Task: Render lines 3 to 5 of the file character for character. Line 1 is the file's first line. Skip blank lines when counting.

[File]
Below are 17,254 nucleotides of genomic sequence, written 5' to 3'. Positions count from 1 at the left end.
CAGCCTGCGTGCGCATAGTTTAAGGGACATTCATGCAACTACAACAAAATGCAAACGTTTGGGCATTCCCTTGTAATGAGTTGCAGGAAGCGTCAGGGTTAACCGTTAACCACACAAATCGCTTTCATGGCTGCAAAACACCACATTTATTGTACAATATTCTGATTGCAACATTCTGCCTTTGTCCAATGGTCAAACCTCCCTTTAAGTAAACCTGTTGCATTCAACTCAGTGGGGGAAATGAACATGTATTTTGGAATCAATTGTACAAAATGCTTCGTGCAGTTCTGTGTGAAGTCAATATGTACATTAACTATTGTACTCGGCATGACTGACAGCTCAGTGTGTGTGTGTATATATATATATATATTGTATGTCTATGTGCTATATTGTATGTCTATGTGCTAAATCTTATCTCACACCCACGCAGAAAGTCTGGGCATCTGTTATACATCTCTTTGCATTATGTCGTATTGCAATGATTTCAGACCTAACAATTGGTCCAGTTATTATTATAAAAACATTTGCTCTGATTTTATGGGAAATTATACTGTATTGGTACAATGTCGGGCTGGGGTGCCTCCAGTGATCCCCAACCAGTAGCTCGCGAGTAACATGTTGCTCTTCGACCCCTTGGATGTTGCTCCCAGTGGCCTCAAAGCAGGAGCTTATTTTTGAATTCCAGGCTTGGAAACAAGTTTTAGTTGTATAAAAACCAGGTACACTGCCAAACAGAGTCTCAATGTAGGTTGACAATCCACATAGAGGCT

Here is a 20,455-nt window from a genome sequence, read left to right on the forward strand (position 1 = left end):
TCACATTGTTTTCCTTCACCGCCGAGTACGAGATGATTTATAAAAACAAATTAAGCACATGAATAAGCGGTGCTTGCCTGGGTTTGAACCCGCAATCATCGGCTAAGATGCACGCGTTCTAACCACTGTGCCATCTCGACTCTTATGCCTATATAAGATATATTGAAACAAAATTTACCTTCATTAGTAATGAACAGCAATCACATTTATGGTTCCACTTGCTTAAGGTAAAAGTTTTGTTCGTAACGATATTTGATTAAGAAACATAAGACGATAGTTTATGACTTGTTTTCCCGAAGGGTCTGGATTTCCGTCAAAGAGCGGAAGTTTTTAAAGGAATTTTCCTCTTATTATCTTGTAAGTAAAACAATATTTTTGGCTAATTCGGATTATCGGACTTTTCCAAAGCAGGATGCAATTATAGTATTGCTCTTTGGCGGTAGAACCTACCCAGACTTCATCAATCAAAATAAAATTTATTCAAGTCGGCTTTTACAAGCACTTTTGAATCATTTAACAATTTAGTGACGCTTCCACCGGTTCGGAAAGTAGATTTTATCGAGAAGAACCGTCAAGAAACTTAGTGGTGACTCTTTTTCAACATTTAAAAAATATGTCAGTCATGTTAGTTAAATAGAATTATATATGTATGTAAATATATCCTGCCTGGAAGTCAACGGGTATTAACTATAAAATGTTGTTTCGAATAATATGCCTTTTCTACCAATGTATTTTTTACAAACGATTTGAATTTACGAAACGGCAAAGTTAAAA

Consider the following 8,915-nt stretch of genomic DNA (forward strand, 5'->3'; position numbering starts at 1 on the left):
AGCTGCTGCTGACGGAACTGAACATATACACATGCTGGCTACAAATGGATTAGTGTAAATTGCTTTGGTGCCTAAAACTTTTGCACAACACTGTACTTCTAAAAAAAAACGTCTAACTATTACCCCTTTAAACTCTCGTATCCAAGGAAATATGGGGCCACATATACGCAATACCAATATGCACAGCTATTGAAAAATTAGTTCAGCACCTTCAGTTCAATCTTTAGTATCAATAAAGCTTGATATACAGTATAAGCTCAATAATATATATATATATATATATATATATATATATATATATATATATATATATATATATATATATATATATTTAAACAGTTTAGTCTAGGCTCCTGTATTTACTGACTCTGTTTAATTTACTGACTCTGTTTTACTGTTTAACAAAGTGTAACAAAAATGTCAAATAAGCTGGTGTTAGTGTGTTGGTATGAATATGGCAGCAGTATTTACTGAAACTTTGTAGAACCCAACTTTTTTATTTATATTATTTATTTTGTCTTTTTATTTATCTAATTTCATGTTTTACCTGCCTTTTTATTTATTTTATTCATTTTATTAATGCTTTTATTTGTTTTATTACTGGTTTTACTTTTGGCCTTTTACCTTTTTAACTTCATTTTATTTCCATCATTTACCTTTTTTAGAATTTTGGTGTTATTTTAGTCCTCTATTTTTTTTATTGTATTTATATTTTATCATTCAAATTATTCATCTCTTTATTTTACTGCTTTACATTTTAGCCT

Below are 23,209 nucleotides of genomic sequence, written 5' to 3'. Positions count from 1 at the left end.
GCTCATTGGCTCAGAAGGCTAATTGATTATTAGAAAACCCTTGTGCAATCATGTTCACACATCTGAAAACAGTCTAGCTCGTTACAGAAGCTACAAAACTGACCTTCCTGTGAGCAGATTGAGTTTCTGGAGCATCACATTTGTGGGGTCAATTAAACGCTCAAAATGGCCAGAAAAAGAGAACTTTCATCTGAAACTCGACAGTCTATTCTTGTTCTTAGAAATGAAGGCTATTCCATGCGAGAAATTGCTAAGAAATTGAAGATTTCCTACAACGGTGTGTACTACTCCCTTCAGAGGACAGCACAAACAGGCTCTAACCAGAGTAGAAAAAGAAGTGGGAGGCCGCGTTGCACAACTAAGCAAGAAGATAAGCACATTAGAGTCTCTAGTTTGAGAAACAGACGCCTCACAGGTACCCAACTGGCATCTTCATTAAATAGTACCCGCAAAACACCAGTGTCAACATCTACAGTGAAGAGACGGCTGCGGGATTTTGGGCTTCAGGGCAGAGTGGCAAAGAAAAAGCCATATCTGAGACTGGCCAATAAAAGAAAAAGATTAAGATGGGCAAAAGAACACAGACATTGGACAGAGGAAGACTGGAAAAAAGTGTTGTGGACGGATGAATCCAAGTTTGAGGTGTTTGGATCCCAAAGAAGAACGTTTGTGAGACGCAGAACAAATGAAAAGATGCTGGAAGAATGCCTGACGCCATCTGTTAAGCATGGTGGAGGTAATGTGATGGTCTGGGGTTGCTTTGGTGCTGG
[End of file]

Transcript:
Here is a 20,455-nt window from a genome sequence, read left to right on the forward strand (position 1 = left end):
TCACATTGTTTTCCTTCACCGCCGAGTACGAGATGATTTATAAAAACAAATTAAGCACATGAATAAGCGGTGCTTGCCTGGGTTTGAACCCGCAATCATCGGCTAAGATGCACGCGTTCTAACCACTGTGCCATCTCGACTCTTATGCCTATATAAGATATATTGAAACAAAATTTACCTTCATTAGTAATGAACAGCAATCACATTTATGGTTCCACTTGCTTAAGGTAAAAGTTTTGTTCGTAACGATATTTGATTAAGAAACATAAGACGATAGTTTATGACTTGTTTTCCCGAAGGGTCTGGATTTCCGTCAAAGAGCGGAAGTTTTTAAAGGAATTTTCCTCTTATTATCTTGTAAGTAAAACAATATTTTTGGCTAATTCGGATTATCGGACTTTTCCAAAGCAGGATGCAATTATAGTATTGCTCTTTGGCGGTAGAACCTACCCAGACTTCATCAATCAAAATAAAATTTATTCAAGTCGGCTTTTACAAGCACTTTTGAATCATTTAACAATTTAGTGACGCTTCCACCGGTTCGGAAAGTAGATTTTATCGAGAAGAACCGTCAAGAAACTTAGTGGTGACTCTTTTTCAACATTTAAAAAATATGTCAGTCATGTTAGTTAAATAGAATTATATATGTATGTAAATATATCCTGCCTGGAAGTCAACGGGTATTAACTATAAAATGTTGTTTCGAATAATATGCCTTTTCTACCAATGTATTTTTTACAAACGATTTGAATTTACGAAACGGCAAAGTTAAAA

Consider the following 8,915-nt stretch of genomic DNA (forward strand, 5'->3'; position numbering starts at 1 on the left):